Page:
3
Aug 2006

Blair, Blears and ting

I switched on the TV a couple of days ago and caught a few seconds of Tony Blair’s foreign policy speech… the one delivered in Los Angeles. I’d missed the first third of it, but planned to listen to the rest. Unfortunately the very first thing I heard him say was how militant Islam “resembles in many ways early revolutionary Communism”. At that moment I weighed up the cost of a new television against my desire to watch Blair deliver a speech, and went for a walk instead.

You couldn’t make it up. Blair raising the spectre of Reds Under The Beds during a policy speech in America…? I know I say this all the time, but our political leaders are all turning into minor characters in a Thomas Pynchon novel. Or maybe it’s the ghost of Hunter S. Thompson fucking with our heads. Take thanatoid Ortho Bob from Pynchon’s Vineland for instance. I don’t know exactly why, but when I read this description I just can’t help but think of Dubya Bush…

Ortho Bob came lurching over, looking as awful as the night he must have spent, wanting to talk some more about his case. He had been damaged in Vietnam, in more than one way, from the list of which he always carefully – though it might only have been superstitiously – excluded death. There were items enough on his get-even agenda, relief for none of which was available through regular channels.

Ortho Bob isn’t Bush… well, not directly anyways… but that last line completely sums up how I feel whenever I see Dubya. He’s got the same look in his eyes that Ortho Bob has as he lurches across the Zero Inn to Takeshi’s table.

Political funding

To other things… I notice over at Justin’s place an issue has arisen which finds me, unusually, in complete disagreement with the boy. No, not that Hazel Blears must be stopped. As a general rule, who could argue with that? It’s just that – in one of those monkeys and typewriters moments – Blears is actually backing a sound principle in this case.

Blears view, as I see it, is that political parties should be funded through the public purse (aside: I’ve got my media player on shuffle and Taxman by The Beatles has just this minute come on). And while I do completely see Justin’s points when he decries such an idea, I nonetheless believe that public funding is the lesser of evils.

Now, before I explain why, could I just put in the standard disclaimer about how I actually don’t believe representative democracy is a good way to run things in the first place, and how if I were made God Emperor there’d be some pretty damn radical restructuring, and the phrase Anarcho-Syndicalist Utopia would enter the common lexicon. So yeah, this is very much an exercise in deckchair rearrangement as far as I’m concerned.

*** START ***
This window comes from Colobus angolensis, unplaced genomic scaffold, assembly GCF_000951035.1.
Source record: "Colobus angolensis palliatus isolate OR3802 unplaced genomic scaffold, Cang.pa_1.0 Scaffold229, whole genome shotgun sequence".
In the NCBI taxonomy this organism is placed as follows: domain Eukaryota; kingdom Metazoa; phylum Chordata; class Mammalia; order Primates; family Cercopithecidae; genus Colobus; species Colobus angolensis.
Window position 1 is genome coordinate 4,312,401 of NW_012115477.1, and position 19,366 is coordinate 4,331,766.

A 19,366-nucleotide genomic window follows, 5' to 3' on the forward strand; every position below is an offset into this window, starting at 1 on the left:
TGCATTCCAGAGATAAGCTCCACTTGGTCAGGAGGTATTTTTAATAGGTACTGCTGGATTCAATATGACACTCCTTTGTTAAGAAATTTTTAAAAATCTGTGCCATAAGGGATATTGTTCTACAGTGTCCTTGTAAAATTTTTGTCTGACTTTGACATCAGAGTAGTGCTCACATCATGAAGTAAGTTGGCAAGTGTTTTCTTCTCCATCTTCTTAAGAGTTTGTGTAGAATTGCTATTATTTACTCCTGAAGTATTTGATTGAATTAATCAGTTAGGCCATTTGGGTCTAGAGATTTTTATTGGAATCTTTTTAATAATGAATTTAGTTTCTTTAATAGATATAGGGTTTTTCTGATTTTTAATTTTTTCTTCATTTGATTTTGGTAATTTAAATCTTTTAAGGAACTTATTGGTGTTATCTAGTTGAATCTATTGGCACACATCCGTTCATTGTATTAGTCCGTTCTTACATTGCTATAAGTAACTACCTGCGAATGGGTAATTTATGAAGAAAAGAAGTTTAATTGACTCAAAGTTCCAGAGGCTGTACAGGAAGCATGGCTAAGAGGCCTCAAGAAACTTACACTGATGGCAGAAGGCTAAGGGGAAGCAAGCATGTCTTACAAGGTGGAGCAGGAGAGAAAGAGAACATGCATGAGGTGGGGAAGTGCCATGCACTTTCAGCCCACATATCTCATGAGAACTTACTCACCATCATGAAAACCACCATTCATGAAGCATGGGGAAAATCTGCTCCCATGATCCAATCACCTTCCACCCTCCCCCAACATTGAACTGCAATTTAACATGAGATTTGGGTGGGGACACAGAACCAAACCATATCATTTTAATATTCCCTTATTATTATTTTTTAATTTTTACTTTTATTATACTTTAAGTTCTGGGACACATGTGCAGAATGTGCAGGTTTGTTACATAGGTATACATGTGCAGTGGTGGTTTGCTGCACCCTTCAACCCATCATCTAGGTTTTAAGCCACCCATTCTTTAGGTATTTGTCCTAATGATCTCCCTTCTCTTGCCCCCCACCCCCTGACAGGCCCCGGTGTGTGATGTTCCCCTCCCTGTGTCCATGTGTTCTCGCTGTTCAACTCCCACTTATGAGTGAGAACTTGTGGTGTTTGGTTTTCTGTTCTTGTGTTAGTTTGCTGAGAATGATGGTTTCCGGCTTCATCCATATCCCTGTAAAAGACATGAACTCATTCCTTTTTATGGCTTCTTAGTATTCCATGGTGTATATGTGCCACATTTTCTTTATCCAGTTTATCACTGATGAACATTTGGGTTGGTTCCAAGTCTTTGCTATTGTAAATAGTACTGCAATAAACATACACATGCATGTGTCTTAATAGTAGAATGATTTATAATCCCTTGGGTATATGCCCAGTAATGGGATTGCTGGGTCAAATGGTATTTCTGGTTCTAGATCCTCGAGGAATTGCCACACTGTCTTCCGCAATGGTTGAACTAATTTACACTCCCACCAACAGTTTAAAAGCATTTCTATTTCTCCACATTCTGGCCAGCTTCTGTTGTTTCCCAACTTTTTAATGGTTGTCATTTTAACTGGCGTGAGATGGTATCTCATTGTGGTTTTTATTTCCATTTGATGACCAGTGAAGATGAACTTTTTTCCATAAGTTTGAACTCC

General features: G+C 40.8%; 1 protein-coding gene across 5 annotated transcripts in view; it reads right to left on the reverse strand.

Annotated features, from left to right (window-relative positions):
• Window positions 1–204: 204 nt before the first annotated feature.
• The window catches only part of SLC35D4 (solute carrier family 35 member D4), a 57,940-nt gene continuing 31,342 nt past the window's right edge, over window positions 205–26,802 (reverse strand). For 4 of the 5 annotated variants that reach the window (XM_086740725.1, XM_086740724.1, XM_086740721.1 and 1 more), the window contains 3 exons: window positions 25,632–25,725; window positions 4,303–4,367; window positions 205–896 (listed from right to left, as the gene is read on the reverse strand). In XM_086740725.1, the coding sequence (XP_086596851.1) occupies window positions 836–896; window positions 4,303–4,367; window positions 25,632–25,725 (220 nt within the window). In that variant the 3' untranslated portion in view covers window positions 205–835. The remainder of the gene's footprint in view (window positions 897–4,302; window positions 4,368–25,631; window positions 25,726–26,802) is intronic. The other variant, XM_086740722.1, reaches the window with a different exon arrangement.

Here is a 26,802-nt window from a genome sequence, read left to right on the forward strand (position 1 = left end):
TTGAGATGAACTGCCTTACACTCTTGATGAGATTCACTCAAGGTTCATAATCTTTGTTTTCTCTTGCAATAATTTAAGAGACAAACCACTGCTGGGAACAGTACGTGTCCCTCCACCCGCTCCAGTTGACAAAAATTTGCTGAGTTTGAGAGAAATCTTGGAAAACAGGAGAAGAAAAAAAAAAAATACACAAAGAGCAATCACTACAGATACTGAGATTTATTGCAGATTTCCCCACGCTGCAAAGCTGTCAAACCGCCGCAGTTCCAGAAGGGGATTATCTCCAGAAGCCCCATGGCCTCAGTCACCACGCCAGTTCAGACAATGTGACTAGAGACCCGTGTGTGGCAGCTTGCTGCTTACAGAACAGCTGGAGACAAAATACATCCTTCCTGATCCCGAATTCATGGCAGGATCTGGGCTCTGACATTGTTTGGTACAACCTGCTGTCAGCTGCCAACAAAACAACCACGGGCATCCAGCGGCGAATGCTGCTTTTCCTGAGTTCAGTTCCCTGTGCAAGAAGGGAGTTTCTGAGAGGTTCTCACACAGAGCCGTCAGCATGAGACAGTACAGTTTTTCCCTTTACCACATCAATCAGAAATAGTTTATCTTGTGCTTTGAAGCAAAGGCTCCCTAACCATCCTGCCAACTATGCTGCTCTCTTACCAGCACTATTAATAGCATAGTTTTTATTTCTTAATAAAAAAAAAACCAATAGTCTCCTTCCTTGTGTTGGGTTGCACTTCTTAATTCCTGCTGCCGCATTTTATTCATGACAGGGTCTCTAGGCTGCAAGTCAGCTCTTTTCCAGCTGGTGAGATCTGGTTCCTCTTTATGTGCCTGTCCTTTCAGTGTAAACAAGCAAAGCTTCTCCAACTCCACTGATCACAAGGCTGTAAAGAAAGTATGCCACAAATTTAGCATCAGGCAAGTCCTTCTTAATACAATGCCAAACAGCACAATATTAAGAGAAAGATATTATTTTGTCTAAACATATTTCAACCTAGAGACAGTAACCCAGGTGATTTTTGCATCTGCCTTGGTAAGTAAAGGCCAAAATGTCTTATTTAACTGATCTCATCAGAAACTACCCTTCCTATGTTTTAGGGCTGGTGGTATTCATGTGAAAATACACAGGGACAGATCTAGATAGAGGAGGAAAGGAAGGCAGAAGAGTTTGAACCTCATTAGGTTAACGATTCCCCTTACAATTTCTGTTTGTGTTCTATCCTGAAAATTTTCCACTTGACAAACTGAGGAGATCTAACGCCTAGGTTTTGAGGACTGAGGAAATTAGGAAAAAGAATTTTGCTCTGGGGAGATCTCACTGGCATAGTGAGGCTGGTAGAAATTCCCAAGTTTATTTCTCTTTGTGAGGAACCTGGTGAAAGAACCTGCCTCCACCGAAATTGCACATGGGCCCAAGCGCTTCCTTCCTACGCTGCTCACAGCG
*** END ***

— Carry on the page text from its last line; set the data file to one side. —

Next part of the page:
Here’s the thing… we clearly live in an era where parties with better funding do better in elections. I’ll not go into my standard rant about how badly our poor ol’ apebrain deals with mass media advertising, but I’m assuming it’s an uncontroversial point that high levels of funding relative to your opponents gives an advantage in a modern election. And this advantage could very well be a decisive one in close contests.

The trouble is; that’s profoundly undemocratic. Which is a bit crap if your aim is to run things democratically. It all but forces political parties to pander to the business community and the wealthy. There may be a lot more of the poor, but they tend not to set aside a large slice of the household budget for political donations. Maybe back in the days of mass unionisation… but harking back to a past golden age is the job of The Right, so let’s not kid ourselves, eh?

If we place a political party or an independent politician in the position of relying upon donations for their political survival, we cannot blame them for seeking out the biggest donations. And while we may despair that parties seem to represent those who finance them above those who vote for them, we are surely not surprised about it. How on earth could it turn out otherwise given what we all know about the average human capacity to resist temptation?

On the other hand, if you deny all funding to politicians except a ration from the public purse based upon the number of votes they receive… they’ll still end up representing the people who pay for their campaigns, but now those people are their voters.

Yes, this is a very very simple sketch… safeguards would have to be introduced to prevent the entrenchment of power (because that’s not already happening, right?) and the active exclusion of smaller parties. There’s also the ethical dilemma of having extremist parties being funded by the public, no matter how “democratic” the formula that calculates the level of funding.

Still, I see it as self-evidently more democratic than the current system which forces politicians to choose between representing those who vote for them and those who pay for them. Just so we’re clear though… down with democracy! It’s a godawful way to run a civilisation in decline.

Rob Newman’s History of Oil & Ting

Speaking of civilisations in decline, via betting tipsGyrus at Dreamflesh comes a link to Rob Newman’s vaudevillesque political screed “History of Oil”. It’s both funny and informative. I’d heard a radio broadcast of it before, but it’s greatly enhanced by the visuals. Watch it at Google Video.

Oh yeah, a couple of other links. Ken MacLeod has returned after a prolonged break with a hard-hitting piece on the Israel-Lebanon conflict. Well worth a read. Meanwhile over at David Byrne’s journal he talks about US Christian fundamentalism in terms usually used to discuss militant Islam. I’ll bet he gets some interesting hate mail.


Posted in: Opinion